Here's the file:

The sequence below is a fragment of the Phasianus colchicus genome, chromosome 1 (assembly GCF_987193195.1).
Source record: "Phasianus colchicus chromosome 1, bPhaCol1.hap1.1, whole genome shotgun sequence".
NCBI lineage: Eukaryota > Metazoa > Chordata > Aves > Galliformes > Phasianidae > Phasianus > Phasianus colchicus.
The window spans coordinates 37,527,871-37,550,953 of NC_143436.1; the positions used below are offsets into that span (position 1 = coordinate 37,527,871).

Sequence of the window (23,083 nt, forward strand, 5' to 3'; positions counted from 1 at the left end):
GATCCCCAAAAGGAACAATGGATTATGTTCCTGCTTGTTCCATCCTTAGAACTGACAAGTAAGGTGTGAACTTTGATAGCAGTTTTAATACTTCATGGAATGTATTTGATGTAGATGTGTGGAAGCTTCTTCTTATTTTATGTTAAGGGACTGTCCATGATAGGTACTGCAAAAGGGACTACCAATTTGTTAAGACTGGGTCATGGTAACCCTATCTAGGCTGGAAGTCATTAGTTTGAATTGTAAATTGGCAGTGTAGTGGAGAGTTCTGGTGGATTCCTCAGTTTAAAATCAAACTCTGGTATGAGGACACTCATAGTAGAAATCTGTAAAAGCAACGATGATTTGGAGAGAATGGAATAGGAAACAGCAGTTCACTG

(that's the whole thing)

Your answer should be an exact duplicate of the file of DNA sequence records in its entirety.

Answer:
The sequence below is a fragment of the Phasianus colchicus genome, chromosome 1 (assembly GCF_987193195.1).
Source record: "Phasianus colchicus chromosome 1, bPhaCol1.hap1.1, whole genome shotgun sequence".
NCBI lineage: Eukaryota > Metazoa > Chordata > Aves > Galliformes > Phasianidae > Phasianus > Phasianus colchicus.
The window spans coordinates 37,527,871-37,550,953 of NC_143436.1; the positions used below are offsets into that span (position 1 = coordinate 37,527,871).

Sequence of the window (23,083 nt, forward strand, 5' to 3'; positions counted from 1 at the left end):
GATCCCCAAAAGGAACAATGGATTATGTTCCTGCTTGTTCCATCCTTAGAACTGACAAGTAAGGTGTGAACTTTGATAGCAGTTTTAATACTTCATGGAATGTATTTGATGTAGATGTGTGGAAGCTTCTTCTTATTTTATGTTAAGGGACTGTCCATGATAGGTACTGCAAAAGGGACTACCAATTTGTTAAGACTGGGTCATGGTAACCCTATCTAGGCTGGAAGTCATTAGTTTGAATTGTAAATTGGCAGTGTAGTGGAGAGTTCTGGTGGATTCCTCAGTTTAAAATCAAACTCTGGTATGAGGACACTCATAGTAGAAATCTGTAAAAGCAACGATGATTTGGAGAGAATGGAATAGGAAACAGCAGTTCACTG